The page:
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Ann Emerg Med. 2002 Nov;40(5):485-92.

Domestic violence screening and referral can be effective.

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Department of Internal Medicine, State University of New York at Buffalo, School of Medicine and Biomedical Sciences, Buffalo, NY, USA.



We provide a targeted intervention in the emergency department for intimate partner violence (IPV) victims and to facilitate follow-up care from a professional case manager.


This observational case study was conducted in an urban ED from July 1, 1997, through December 31, 1999. The targeted population consisted of all English-speaking women between the ages of 18 and 65 years presenting 24 hours a day, 7 days a week. There were 3 components to the study. The first consisted of an effort to improve the screening for IPV of female patients seen in the ED. The primary outcome for this component was the correlation of increased screening rates with increased violence detection. Universal screening of all women for IPV regardless of their chief complaint was encouraged through an IPV script and a new reporting area on the nursing note. The second component was an on-site IPV advocacy intervention. Once IPV was identified by means of screening or self-disclosure, the nurse notified a volunteer advocate from a local human service agency, who came to the ED within 30 minutes, conducted a crisis intervention, and encouraged the patient to follow-up with the case manager. The outcomes were patient cooperation with the ED intervention and subsequent follow-up with the community-based agency. The third phase was telephone-based counseling by an IPV case manager to help the client reduce her exposure to additional violence. The outcome was the client's self-report of a life free of violence.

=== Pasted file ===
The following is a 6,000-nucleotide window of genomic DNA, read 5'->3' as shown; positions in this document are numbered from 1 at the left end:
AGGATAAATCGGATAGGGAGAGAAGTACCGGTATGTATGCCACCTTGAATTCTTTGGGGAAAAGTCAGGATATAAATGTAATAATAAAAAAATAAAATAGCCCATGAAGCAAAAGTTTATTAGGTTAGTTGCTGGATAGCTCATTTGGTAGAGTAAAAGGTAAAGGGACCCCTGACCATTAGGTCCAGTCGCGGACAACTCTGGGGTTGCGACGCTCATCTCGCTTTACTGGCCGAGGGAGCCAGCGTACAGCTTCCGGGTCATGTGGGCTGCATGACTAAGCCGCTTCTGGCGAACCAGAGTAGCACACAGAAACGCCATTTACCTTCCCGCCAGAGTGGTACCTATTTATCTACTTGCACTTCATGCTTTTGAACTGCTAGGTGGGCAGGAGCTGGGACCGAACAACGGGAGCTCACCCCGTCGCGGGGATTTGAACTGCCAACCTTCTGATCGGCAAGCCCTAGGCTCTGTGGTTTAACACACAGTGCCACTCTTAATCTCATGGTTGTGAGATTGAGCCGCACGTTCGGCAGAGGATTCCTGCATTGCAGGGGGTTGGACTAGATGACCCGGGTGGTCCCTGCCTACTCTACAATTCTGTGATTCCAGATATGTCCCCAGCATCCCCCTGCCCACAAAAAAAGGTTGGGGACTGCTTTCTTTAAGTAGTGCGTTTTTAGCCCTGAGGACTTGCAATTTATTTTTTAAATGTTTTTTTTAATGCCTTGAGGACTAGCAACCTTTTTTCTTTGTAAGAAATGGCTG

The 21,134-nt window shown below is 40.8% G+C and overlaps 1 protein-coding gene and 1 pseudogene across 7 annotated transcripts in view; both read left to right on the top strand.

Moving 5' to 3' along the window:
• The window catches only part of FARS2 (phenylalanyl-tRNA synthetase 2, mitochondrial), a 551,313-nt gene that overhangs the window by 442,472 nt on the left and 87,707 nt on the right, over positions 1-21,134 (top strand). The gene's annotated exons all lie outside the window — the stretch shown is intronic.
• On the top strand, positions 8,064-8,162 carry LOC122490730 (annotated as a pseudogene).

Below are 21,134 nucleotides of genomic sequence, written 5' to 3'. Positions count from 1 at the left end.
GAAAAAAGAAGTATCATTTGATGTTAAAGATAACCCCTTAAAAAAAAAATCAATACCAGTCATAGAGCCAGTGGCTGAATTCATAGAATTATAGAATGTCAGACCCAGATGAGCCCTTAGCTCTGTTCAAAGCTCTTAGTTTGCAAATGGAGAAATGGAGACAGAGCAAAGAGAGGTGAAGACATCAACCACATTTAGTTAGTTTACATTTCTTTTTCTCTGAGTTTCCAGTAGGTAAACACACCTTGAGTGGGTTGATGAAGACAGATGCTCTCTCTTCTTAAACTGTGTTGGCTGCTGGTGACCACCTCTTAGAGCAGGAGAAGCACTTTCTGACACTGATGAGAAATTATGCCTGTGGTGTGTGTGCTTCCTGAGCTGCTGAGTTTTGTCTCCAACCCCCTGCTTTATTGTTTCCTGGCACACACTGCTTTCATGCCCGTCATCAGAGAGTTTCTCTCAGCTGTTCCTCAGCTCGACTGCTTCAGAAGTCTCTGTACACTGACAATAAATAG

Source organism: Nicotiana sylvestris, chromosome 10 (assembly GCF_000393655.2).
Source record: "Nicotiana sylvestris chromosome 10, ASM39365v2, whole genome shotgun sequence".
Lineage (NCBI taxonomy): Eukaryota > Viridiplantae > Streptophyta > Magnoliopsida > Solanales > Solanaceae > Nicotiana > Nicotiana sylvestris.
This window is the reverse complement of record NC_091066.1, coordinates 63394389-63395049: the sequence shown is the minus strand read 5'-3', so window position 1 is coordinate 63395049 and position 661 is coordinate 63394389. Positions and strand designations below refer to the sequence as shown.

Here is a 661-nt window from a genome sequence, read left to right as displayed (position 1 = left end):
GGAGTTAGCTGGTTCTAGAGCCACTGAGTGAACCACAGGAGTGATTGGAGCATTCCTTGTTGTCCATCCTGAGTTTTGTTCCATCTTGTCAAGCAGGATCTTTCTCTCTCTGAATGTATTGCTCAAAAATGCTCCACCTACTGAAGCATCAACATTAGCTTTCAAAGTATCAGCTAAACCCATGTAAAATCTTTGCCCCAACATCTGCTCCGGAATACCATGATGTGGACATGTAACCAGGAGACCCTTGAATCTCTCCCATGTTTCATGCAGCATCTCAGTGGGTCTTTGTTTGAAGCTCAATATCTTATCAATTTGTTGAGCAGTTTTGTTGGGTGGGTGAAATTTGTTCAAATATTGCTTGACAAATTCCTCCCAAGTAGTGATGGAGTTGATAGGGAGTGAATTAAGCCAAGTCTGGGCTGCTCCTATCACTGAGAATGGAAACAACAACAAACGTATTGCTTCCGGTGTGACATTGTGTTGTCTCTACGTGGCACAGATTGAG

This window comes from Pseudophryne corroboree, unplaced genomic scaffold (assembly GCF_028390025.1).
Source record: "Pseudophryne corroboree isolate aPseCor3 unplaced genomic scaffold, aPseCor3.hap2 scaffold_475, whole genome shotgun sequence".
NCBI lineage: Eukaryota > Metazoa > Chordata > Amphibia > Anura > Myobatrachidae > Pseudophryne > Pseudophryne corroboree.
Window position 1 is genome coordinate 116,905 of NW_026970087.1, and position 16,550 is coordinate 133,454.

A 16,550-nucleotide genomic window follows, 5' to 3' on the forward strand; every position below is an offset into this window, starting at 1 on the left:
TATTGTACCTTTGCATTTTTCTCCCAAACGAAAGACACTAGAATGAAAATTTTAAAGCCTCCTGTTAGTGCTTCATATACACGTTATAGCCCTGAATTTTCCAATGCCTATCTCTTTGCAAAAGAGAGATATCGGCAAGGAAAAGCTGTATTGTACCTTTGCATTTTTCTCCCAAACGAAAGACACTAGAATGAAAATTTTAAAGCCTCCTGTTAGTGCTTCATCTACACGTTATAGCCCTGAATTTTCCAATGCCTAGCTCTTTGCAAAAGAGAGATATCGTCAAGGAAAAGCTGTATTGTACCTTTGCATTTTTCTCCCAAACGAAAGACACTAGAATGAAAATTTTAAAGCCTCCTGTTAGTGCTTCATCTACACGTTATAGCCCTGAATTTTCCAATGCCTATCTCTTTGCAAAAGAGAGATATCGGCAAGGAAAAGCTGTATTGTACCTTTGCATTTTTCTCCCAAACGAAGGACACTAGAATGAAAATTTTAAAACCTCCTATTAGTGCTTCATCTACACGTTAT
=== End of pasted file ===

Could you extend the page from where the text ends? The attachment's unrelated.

Of the 528 women identified as IPV victims, 475 (84%) agreed to speak to the advocate, and 258 (54% of those seen by the advocate) accepted case management follow-up. After the case management process, lasting 3 to 6 weeks, 127 women reported that they no longer believed they were at risk for violence from their abuser.


Through a coordinated effort by the medical staff and the volunteer advocates, 258 of 528 IPV victims seen in the ED received ongoing community-based services to address their experience of IPV.

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